what he considered to be a worthy service. But then, his life really took off, when he met a wonderful young lady who agreed to be his wife. The years passed by, they had children and their family grew. He was heard to observe one day: 'I've had a good and
rewarding life.' To which his wife replied: 'You needn't think you're finished, yet."
It might take time for some of us to realise just what our own particular calling in life is. It might not necessarily centre on your job, or even your career. They
alone should not define you. They can certainly help, of course, especially if you do answer the call to be a husband, a wife, a father, a mother. Most of us do good and lawful work. We make the right choices in that regard. We are helped along the way. We
do not lead amoral lives. We are law-abiding, and are not afraid to occupy the moral high ground when required. Thankfully, we have been guided along the right path.
Perhaps your vocation in life is how you as a person and not as some 'number' lead
your life, deal with the realities, use your talents, take advantage of the circumstances, seize the opportunities. And if you are fortunate to find something that matches your abilities, and even your dreams, then many people will benefit greatly from your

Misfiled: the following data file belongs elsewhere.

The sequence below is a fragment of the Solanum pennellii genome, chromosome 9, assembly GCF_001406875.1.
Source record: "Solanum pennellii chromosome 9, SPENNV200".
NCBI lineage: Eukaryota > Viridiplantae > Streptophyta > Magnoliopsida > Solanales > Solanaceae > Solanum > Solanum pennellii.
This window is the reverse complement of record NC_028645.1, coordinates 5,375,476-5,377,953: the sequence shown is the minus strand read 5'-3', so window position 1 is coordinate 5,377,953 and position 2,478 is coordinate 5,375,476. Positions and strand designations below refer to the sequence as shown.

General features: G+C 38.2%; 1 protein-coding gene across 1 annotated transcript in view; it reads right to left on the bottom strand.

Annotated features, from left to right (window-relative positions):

Many are called but few are chosen. Many of us apply but few are chosen, you may offer, if you are out of work and job-hunting. God is never too far from a choice of
vocation. Whether He directly calls to a chosen few, or helps you to determine the right and proper course in life, if you ask Him for help and advice, and you believe that He can give it, then He will 'mark your card'.
This month we pray:
That young people may find their true vocation in life;
That they may follow their true vocation with God's guidance;
That they resist temptations along the path.
Christ is telling you:
Come follow me,
Come cast away your fear,
Come, I will give you more than I am asking you to give me.
COME, FOLLOW ME.
Rev. John A. Hardon, S.J. SRV Chaplain
www.sisterservantsofmary.org - Sister Julia Castillo, S. de M